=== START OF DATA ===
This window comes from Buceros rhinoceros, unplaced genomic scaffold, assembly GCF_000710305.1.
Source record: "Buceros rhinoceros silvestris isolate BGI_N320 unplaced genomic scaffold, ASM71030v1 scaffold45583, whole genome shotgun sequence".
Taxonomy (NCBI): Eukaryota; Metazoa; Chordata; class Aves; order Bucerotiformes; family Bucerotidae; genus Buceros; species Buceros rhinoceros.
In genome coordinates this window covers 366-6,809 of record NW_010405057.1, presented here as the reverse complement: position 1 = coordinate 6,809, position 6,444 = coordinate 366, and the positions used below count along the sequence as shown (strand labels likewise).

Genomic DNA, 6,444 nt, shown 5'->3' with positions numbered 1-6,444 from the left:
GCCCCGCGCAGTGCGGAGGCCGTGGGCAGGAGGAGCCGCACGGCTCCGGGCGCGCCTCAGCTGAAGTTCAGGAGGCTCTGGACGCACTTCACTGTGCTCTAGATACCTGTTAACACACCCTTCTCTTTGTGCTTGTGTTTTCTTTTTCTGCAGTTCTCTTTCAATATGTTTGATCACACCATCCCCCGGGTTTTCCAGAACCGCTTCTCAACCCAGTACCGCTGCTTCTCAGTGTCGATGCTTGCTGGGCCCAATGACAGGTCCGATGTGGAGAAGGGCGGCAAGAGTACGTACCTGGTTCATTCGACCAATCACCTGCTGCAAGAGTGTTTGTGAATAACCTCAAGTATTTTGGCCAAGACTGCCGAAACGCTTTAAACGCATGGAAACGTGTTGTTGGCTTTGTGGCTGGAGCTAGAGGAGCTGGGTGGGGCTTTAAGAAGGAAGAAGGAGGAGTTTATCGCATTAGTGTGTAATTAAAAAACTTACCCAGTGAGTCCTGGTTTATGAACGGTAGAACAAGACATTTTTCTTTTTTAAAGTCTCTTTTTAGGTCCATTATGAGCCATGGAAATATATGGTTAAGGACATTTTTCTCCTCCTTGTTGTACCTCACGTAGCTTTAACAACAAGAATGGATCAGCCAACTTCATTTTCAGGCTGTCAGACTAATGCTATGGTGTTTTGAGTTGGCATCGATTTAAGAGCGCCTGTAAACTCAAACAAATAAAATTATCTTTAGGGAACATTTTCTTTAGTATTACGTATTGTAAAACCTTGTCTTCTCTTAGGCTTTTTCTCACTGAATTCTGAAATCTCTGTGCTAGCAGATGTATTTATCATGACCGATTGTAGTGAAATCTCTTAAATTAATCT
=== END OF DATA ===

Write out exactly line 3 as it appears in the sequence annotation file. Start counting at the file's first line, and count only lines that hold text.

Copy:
Taxonomy (NCBI): Eukaryota; Metazoa; Chordata; class Aves; order Bucerotiformes; family Bucerotidae; genus Buceros; species Buceros rhinoceros.